The week ahead: Wimbledon, Twitter joke trial and the Spanish bank bailout

A guide to the big diary news stories of the week ahead provided by Foresight News

Shin pads at the ready: it’s Wimbledon time! The Championships return on Monday and Scottish failure/British hopeful Andy Murray will need a new plan of attack after Argentina’s David Naldbandian proved at Queen’s you can’t kick your way to victory.

If Bradley Manning thought he’d waited long enough already for the chance to clear his name, he was wrong; as well as the seemingly never-ending series of pre-trial hearings, which continues on Monday, Manning was presented with the prospect of his court martial being delayed from September to November or even January next year by presiding judge Denise Lind at his last hearing, where a request to throw out the charges against him was also declined.

Requiring a new Chief Inspector of Constabulary after Sir Denis O’Connor announced his retirement, a furious Theresa May decided to get her own back for the PolFed conference picture snafu by nominating the tubby policeman’s bête noire Tom Winsor. Home Affairs Select Committee chair Keith Vaz, who hadn’t been on TV for days, had other ideas: now Winsor and Vaz are set to go mano-a-mano at a pre-appointment hearing on Tuesday, and Theresa’s revenge must wait.

The echo of the last ‘Hurray!’ rang across the courtyard as the Red Arrows’ smoke faded in the afternoon sky. Wearily, The Queen turned from the balcony and followed her family into the palace. ‘That’s it, isn’t it?’, she asked The Duke of Edinburgh. ‘Yes dear, that’s it’, he said. ‘Well. After Northern Ireland, anyway’.

Wednesday sees an appeal hearing at the High Court in the case of Paul Chambers, the man convicted under the Communications Act for a tweet that joked about blowing Doncaster’s Robin Hood airport ‘sky high’. Chambers, whose case has become something of a cause célèbre for anti-censorship campaigners and general fans of legal proportion, lost an earlier appeal at Doncaster Crown Court and today’s hearing takes place before a specially constituted three-judge panel.

The UN Human Rights Council convenes on Wednesday to receive an update from the Commission of Inquiry on Syria on the appalling May 25 Houla massacre. The meeting follows an emergency session of the Council held in the wake of the killings, in which China and Cuba predictably voted against a resolution condemning the Assad regime. The regime continues to deny that it played any role in fomenting the violence.

Plans are also provisionally in place to hold the inaugural meeting of the Syria Contact Group, including UN envoy Kofi Annan and members of the UN Security Council, in Geneva on Saturday, though Russia’s insistence that Iran be present threatens to derail the discussions.

Back in the UK, Wednesday also marks one month until the start of the bargain bin Olympic Games, taking place this year in London, in case you haven’t heard. Expect to see a lot of household favourite Seb Coe (perhaps flogging Olympic merch from the back of a Transit van) while enduring a series of Day Today-style vox pops from a general public forced to explain what the continued passage of time means to them.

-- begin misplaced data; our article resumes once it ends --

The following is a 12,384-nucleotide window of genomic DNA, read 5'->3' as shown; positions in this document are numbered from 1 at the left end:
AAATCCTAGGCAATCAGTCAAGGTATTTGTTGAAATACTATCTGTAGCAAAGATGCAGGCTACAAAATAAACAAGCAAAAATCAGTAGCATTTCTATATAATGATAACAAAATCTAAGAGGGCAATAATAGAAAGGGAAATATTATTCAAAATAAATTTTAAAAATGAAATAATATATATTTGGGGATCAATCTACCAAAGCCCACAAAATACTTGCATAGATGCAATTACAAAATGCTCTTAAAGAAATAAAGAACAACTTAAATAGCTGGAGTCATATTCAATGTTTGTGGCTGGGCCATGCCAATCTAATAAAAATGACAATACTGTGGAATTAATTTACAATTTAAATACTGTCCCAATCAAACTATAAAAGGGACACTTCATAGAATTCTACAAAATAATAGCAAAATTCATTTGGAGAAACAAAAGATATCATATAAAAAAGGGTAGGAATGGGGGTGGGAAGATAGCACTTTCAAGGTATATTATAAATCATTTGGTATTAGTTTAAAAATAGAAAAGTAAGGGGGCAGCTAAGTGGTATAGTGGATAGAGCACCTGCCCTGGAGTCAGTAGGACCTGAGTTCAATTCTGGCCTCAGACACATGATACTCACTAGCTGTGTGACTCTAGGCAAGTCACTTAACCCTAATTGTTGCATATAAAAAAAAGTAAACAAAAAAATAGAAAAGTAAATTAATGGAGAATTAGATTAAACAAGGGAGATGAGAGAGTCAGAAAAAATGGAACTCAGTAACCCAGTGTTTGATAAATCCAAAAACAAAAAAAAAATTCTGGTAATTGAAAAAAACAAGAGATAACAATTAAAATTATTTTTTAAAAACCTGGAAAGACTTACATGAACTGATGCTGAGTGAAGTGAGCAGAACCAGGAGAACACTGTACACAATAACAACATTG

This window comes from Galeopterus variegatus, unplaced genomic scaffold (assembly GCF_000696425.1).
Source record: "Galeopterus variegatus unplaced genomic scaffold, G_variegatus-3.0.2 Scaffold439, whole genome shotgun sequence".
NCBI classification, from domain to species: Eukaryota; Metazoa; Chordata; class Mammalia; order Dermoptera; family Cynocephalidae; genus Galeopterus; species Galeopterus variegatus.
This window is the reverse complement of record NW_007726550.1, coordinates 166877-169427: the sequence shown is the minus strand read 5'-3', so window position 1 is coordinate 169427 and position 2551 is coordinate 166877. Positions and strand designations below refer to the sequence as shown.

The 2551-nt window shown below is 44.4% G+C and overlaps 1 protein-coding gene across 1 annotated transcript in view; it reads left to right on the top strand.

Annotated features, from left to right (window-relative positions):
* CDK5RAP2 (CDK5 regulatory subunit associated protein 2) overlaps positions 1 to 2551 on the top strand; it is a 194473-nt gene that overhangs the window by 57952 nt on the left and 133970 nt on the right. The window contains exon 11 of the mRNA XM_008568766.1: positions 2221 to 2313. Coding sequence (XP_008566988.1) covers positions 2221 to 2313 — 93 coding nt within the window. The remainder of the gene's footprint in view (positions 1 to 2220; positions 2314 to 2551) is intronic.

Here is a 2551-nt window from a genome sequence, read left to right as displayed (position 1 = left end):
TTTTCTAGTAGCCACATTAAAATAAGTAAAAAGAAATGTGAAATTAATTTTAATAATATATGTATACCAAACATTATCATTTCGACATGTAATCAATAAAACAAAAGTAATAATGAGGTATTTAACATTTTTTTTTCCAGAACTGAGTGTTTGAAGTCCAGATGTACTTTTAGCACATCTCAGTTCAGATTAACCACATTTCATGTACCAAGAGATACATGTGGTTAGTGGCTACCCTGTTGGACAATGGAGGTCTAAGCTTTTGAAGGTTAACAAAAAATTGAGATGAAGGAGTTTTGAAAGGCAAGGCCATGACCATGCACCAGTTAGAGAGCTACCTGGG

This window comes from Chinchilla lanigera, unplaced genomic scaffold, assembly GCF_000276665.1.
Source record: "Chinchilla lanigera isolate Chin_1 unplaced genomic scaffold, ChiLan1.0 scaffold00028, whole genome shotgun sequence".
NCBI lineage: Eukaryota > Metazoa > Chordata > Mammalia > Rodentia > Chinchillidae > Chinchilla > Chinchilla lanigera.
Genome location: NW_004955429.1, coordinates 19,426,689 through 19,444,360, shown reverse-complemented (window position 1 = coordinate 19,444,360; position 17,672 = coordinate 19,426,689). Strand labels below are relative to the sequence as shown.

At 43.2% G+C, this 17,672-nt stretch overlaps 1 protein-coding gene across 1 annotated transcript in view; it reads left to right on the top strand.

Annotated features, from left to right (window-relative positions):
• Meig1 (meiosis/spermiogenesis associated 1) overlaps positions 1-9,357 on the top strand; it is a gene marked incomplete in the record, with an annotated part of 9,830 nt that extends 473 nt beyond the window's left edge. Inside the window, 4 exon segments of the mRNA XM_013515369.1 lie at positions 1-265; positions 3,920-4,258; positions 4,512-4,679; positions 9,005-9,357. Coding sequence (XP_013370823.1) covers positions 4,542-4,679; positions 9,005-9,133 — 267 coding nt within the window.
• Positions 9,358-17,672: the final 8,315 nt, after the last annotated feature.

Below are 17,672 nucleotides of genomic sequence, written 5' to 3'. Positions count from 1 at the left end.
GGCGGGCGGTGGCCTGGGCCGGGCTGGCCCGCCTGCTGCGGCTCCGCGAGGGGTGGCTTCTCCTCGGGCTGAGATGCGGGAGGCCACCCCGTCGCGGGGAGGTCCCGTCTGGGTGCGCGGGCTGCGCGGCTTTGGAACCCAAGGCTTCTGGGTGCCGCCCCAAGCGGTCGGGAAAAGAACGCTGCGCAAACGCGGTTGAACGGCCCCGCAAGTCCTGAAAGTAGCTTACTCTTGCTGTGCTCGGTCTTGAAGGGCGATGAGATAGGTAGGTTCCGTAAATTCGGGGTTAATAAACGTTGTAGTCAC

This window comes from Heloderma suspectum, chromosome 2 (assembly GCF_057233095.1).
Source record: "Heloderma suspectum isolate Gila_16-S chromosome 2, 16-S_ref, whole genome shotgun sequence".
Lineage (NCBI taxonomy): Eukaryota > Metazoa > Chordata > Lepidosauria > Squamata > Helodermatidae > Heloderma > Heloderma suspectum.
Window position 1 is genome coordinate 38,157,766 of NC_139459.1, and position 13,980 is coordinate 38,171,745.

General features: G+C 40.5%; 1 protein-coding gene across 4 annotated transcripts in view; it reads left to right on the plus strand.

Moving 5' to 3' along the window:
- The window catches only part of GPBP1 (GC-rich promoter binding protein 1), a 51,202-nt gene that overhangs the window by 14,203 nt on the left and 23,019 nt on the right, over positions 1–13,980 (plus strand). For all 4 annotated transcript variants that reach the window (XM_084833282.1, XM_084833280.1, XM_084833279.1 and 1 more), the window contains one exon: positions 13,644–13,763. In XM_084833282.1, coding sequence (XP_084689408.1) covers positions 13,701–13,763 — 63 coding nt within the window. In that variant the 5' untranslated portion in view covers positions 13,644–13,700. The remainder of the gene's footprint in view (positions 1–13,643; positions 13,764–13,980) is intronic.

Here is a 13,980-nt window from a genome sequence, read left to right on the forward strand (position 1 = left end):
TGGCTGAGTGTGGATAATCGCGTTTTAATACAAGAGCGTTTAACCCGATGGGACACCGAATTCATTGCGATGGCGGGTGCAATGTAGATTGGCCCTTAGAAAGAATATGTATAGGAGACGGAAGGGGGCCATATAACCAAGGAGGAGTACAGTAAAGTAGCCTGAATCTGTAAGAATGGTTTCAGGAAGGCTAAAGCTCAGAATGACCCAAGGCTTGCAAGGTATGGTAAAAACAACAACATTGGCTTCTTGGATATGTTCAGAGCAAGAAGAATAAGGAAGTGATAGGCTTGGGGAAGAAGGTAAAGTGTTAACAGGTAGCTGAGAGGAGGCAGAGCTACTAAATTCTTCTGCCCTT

The EU’s leaders meet on Thursday at the European Council, where discussions are expected to focus on the details of the Spanish bank bailout, agreed earlier this month, which hasn’t had quite the intended effect. A report on the safety of EU nuclear power plants is also expected to be presented by the European Commission, which was launched in the wake of the March 2011 Fukushima power plant crisis.

Wikileaks founder Julian Assange could be extradited to Sweden from Thursday to face long-standing allegations of sexual assault. Assange has been fighting moves to extradite him on the grounds that it’s politically motivated and related to Wikileaks’ unearthing of sensitive US diplomatic data, but his application to appeal was rejected by the UK’s Supreme Court. However, the mercurial Assange also has until today to take his never-ending battle to the European Court of Human Rights, though his recent flight to the Ecuadorian embassy in London could complicate matters even further.

On the day that the FSA finally says goodbye to Hector Sants, the Bank of England is due to publish its first financial stability report of 2012. The biannual report, due on Friday, assesses the stability and resilience of the financial sector and follows up on last December’s effort, which warned that the risk to UK banks emanating from the eurozone remained a ‘significant and immediate threat‘.

Moustachioed World Bank president Robert Zoellick’s term comes to an end on Saturday, five years after the former Goldman Sachs MD took over from amorous former president Paul Wolfowitz. Zoellick exits with a stark warning against short-termism in the management of Europe’s debt crisis, suggesting that the eurozone must prepare for its own ‘Lehmans moment’. YouTube sensation Dr Jim Yong Kim takes over from Zoellick on Sunday.

There’s been some recent good news for Ed Miliband ahead of his appearance at the Fabian Society summer conference on Saturday: after last month’s revelation that he was slightly less unpopular than the Prime Minister, David Miliband has finally given up the Count of Monte Cristo act and backed his brother.

The people of Iran may not immediately feel the effects of the EU’s oil ban when it comes into force on Sunday, but spare a thought for Californian gourmands, for whom a last-minute binge on foie gras ahead the implementation of a ban on the same day is liable to produce instant ill-effects.

And finally, as Cyprus prepares to take over the presidency of the European Union on Sunday, its government seems set to acquire the European accessory du jour.



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